We got in early and walked over to Times Square. Having spent my childhood near Las Vegas i'm not easily "whelmed" by bright lights that said Times Square is something to behold and photos just can't do it justice (unless you are a mega pro at such set ups, which i'm not)
the "billboards" are fantastic
and there's even one with a very important reminder
and i believe the Waterford crystal ball is already on its pole?
Board your double decker bus enjoy the greeting by the very charming Jamacan-born comediene who will keep you laughing while teaching you things you never knew about the city
enjoy the shooting stars
a garden of stars that change colors
fabulously over-the-top windows of feathered sculptures
and, yes that tree which always brings a lump to my throat
and a building wrapped in a crystal red bow with a jaguar climbing it
and a glitzy touch of Hollywood
And when it's all over walk to the grand New York City Public Library on 5th avenue and watch the sweet crowd of skaters in Bryant Park the really talented ones and those helping the wobbly ones and all the smiles
Generally speaking i avoid The City during Christmas week when the streets and sidewalks are packed even tighter with vehicles and people. But since my dear friend, Beverly was in town and i had not seen her for more than a year my sister and i bundled into our coats climbed aboard the bus and began our journey into The City a good two days before The Big Night.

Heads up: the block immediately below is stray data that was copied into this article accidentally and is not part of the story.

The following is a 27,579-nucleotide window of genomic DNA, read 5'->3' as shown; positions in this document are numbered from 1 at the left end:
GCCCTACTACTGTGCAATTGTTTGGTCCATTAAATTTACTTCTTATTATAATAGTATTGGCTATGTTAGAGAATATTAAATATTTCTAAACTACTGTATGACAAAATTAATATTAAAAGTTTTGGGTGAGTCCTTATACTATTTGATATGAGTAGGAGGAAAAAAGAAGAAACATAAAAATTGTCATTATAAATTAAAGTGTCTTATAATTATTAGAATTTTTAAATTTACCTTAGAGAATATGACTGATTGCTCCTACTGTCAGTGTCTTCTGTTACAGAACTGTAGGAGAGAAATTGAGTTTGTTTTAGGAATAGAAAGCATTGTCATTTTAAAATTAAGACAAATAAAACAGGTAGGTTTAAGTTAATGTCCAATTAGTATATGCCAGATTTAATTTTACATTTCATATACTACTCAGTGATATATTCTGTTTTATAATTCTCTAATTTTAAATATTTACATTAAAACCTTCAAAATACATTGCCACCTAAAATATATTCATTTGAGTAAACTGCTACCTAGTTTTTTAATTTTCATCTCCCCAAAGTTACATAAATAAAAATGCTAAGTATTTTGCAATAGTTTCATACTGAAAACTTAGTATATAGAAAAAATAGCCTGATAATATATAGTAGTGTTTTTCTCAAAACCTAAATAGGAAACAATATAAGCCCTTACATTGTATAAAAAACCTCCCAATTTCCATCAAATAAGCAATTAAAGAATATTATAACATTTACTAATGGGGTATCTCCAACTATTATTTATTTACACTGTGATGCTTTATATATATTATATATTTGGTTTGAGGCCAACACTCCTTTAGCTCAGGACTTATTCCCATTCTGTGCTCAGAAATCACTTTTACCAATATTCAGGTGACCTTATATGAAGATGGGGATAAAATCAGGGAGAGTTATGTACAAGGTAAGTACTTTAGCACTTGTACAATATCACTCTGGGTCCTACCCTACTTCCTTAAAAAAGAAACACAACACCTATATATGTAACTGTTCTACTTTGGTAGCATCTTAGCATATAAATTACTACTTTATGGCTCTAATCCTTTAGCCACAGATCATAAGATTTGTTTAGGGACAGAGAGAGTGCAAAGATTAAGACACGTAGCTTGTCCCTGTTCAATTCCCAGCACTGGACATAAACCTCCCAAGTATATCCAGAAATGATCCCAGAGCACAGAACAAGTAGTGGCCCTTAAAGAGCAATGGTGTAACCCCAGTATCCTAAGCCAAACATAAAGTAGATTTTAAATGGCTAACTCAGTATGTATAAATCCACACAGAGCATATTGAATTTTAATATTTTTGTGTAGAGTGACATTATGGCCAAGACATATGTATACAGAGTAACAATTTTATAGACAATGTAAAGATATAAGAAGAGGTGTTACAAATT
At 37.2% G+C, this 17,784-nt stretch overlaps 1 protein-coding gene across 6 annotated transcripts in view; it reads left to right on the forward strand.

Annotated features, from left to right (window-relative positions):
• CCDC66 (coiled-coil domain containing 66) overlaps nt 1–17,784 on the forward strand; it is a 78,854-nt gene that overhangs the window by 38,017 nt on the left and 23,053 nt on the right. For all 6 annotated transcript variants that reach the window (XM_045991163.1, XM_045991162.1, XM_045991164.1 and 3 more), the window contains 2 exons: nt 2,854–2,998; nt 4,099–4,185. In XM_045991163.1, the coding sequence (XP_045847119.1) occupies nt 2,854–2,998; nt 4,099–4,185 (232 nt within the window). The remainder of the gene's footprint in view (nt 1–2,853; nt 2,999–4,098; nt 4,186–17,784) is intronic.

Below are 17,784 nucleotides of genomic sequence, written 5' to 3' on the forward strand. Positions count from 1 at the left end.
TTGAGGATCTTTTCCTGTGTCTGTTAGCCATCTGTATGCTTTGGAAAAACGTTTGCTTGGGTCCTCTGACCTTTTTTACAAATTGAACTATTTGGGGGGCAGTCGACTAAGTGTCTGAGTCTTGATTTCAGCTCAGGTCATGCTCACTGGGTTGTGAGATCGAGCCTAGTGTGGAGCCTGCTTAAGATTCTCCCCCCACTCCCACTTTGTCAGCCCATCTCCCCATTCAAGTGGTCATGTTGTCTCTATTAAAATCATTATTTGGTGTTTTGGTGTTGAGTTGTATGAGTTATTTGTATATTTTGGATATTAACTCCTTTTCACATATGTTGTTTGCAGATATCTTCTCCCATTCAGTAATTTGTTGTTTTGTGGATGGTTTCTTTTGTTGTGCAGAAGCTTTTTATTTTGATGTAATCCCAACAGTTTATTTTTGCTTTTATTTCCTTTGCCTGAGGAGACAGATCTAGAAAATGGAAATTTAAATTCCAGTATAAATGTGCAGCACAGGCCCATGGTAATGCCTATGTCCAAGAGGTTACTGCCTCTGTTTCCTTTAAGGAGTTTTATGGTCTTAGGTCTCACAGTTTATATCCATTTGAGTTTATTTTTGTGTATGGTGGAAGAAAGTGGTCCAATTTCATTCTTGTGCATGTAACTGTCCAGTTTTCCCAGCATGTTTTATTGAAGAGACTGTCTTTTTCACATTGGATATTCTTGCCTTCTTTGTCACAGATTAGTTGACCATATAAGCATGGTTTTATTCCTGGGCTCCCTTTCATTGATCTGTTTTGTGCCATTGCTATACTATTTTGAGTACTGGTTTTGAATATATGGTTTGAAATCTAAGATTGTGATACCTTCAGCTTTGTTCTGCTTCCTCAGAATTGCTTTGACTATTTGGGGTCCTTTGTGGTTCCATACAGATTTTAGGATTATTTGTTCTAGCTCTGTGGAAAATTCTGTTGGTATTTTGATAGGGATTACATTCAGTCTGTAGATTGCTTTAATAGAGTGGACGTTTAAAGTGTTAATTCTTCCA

Beverly was staying uptown with her holiday traveling friend's city cats
We had tea and homemade chocolate cake and chatted away while playing with and stroking Mars, an affectionate black tabby Apollo, a tall, lean ginger tabby who clearly has Abyssinian in his genes and Moon, a pure white furball impossible to resist. Two hours flew by and then it was time for her to dress for her night out as she sent us off to the Jewish Museum to view the exhibit dedicated to her friend Ezra Jack Keats and celebrating the 50th birthday of his groundbreaking classic The Snowy Day (images borrowed from the Ezra Jack Keats Foundation)
Seeing his originals reading his notebooks and journals studying his sketchbooks and story boards being in his presence: Another Christmas gift from our friend.
Refreshed and fed in another way it was time to wend our way back to Port Authority via 5th Avenue and The Christmas Tree at Rockefeller Center. In other words we girded our loins took a deep breath and said, "We can do this."
As expected the bus crept at a snail's pace down the avenue and we were glad to get off when it finally reached the Plaza. We zipped coats quickly and pulled on hats feeling revived in the cold air beneath a tiny, cool blue quarter moon above a glowing city